By Keoki Saguibo

Long considered the Coliseum of surfing, Pipeline is that wave of all waves where ocean warriors gather from all across the globe in hopes of proving – to themselves as well as the entire surfing world – that they have what it takes, both bravado and skill, to ride the world’s most famous wave. Some enjoy the occasional passionate fling at this renowned break as they pass through Hawaii on a whirlwind surfing escapade. Others are fortunate enough to have a day in and day out long term relationship with Pipe, developing their athletic assets and thriving as individuals, the well deserved rewards for putting in the hard work of getting to know her in all her moods, all year round. It is a very short list of super select surfers to have ever been bestowed the coveted title of “Pipeline Gladiator”. All have spent years riding the heights and descending the depths as they have dedicated their lives (and some have nearly lost theirs) in pursuit of the privilege and the glory of joining that elite circle. Here are your 2019 Volcom Wave Warriors with their eyes on a spot into the main event.

Derek Ho Photo: Keoki

Derek Ho

A true Hawaiian surfing icon, it’s a pretty safe bet that the North Shore’s Derek Ho has put more time in at his beloved Pipeline break than anyone else on the planet, and shows no sign of letting up. In 1993, Derek was the first Hawaiian to claim a World Title under the ASP (Association of Surfing Professionals), and retains the distinction of being the surfer to bring Kelly Slater’s 1992-93 winning streak to an end. With multiple Triple Crown titles~4, to be exact~Derek and his brother Mike dominated the first four years of the Hawaiian series. You can still find this super primed 54 year old out in the lineup on the best and biggest days Pipe has to offer. Ho’s legendary status is such that he leads the lineup with the first choice pick of every set wave that comes through. With all that prestige and all those years’ experience backing him, it’ll be a privilege to be on hand when Derek brings it to this year’s Volcom Pipe Pro.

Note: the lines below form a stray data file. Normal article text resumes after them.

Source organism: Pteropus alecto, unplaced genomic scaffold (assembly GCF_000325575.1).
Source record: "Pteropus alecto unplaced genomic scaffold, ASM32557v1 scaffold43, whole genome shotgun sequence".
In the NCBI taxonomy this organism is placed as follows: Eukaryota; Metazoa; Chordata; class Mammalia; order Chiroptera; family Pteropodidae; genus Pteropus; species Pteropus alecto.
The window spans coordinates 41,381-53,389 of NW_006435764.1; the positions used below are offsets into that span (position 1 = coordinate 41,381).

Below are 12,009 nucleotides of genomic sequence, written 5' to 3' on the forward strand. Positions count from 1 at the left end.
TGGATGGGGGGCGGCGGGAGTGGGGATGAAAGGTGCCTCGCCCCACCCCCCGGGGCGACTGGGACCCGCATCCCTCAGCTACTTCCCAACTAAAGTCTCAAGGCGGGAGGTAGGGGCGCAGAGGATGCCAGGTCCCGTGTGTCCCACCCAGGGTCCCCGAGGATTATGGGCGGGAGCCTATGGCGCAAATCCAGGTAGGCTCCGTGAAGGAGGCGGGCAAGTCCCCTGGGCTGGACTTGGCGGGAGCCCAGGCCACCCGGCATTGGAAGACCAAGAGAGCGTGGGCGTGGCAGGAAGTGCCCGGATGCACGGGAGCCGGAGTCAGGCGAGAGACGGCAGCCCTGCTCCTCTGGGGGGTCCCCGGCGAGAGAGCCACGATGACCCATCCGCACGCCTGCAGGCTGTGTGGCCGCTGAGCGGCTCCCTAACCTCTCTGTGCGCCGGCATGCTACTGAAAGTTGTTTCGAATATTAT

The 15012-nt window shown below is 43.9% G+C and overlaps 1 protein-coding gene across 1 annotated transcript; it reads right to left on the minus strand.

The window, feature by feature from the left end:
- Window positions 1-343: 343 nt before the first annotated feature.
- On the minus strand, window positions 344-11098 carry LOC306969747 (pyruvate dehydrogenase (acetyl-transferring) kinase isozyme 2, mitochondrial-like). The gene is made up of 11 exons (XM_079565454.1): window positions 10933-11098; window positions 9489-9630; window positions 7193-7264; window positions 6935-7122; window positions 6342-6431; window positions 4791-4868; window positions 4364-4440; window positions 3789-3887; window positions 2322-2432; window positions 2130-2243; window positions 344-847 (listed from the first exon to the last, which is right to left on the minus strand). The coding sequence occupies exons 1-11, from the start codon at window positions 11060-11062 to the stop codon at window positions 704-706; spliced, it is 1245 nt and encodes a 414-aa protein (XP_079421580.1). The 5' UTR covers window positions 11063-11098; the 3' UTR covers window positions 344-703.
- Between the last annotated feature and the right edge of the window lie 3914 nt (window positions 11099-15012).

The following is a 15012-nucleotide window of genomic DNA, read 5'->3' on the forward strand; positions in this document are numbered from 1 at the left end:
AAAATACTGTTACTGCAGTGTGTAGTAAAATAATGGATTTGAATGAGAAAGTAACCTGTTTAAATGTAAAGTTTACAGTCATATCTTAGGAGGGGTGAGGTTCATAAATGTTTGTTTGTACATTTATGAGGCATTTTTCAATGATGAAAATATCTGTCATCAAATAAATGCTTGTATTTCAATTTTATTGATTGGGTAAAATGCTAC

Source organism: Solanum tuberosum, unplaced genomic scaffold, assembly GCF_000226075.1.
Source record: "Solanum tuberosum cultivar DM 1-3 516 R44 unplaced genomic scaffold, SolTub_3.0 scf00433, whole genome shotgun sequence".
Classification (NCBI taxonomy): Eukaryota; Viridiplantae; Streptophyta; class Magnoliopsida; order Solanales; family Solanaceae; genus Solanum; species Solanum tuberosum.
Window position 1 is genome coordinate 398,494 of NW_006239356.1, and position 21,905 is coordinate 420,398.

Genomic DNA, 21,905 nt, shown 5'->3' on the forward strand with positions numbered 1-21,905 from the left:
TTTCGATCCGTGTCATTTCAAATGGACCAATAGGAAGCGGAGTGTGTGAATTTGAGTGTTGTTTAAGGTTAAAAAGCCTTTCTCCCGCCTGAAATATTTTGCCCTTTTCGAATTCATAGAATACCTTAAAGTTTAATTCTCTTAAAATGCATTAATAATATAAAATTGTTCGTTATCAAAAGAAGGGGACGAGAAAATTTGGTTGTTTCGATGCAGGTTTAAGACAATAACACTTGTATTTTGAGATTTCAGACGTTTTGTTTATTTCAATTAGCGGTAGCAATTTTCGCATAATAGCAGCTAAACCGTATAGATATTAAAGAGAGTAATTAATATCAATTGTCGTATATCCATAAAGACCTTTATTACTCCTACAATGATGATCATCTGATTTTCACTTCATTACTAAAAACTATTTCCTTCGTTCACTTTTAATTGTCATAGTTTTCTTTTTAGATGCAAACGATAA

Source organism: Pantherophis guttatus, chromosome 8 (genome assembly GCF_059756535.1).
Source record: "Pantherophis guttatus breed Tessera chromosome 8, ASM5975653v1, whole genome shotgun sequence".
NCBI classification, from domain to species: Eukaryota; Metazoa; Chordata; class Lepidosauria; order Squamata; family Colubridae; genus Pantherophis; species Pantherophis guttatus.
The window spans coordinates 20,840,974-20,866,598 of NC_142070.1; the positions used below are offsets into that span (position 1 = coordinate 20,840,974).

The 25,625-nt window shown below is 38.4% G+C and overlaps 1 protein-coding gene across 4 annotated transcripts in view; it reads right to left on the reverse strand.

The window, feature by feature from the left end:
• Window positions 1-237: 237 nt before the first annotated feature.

Kaimana Henry Photo: Keoki

Kaimana Henry

Kaimana Henry is a perfect example of what today’s Hawaiian power surfing looks like. Standing 6ft tall with the solid body stature of a football player, Kai’s front-side power hack has been a tour de force for over 20 years. He exerts his full power not only on the wave face, but also utilizes that brute strength to pound some of the gnarliest waves rolling through the Pipeline/Backdoor reef, forcing his way through foam balls and some seriously dicey sections. Don’t expect to see Kai rolling in on a Second Reef Pipe bomb; you’ll find him taking off under the ledge of the First Reef on the heaviest and thickest waves Pipeline has to offer.

Kalani Chapman Photo: Keoki

Kalani Chapman

A product of the Seven Mile Miracle, North Shore local Kalani Chapman’s roots reach deep down into the reef at Pipeline. With a lineage that includes uncle Owl Chapman, legendary North Shore surfer and shaper, and older brother Shawn Briley, one of Pipeline’s all time best surfers, Kalani was bred to surf Pipe. This stockily built goofy-footer is known to make his mark whenever Pipe hits 12ft+. Kalani has bagged some of the world famous break’s most epic rides, including his Andy Irons tribute for Wave of the Winter in 2010. After a near fatal wipeout two years ago at Pipeline, which sidelined him for the remainder of the season, Kalani came back in 2018 charging harder than ever. “I love Pipeline and I always will. That’s where my heart is, that’s what I was raised to do,” says Kalani.